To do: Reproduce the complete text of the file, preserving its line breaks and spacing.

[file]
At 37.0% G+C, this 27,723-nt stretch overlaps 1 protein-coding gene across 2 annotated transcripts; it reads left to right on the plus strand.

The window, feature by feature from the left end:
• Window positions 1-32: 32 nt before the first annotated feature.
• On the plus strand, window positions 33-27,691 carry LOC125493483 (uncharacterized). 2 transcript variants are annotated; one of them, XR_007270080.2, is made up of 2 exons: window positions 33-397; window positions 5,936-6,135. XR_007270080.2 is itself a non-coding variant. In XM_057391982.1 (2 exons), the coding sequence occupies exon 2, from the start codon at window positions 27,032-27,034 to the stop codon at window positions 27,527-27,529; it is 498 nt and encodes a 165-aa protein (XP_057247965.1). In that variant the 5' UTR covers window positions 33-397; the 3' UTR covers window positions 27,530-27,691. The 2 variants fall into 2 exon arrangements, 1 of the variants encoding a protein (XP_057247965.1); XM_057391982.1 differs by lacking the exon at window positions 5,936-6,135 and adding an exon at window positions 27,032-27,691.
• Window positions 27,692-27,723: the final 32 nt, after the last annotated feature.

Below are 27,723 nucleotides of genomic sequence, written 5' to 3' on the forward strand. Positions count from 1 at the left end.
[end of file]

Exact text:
At 37.0% G+C, this 27,723-nt stretch overlaps 1 protein-coding gene across 2 annotated transcripts; it reads left to right on the plus strand.

The window, feature by feature from the left end:
• Window positions 1-32: 32 nt before the first annotated feature.
• On the plus strand, window positions 33-27,691 carry LOC125493483 (uncharacterized). 2 transcript variants are annotated; one of them, XR_007270080.2, is made up of 2 exons: window positions 33-397; window positions 5,936-6,135. XR_007270080.2 is itself a non-coding variant. In XM_057391982.1 (2 exons), the coding sequence occupies exon 2, from the start codon at window positions 27,032-27,034 to the stop codon at window positions 27,527-27,529; it is 498 nt and encodes a 165-aa protein (XP_057247965.1). In that variant the 5' UTR covers window positions 33-397; the 3' UTR covers window positions 27,530-27,691. The 2 variants fall into 2 exon arrangements, 1 of the variants encoding a protein (XP_057247965.1); XM_057391982.1 differs by lacking the exon at window positions 5,936-6,135 and adding an exon at window positions 27,032-27,691.
• Window positions 27,692-27,723: the final 32 nt, after the last annotated feature.

Below are 27,723 nucleotides of genomic sequence, written 5' to 3' on the forward strand. Positions count from 1 at the left end.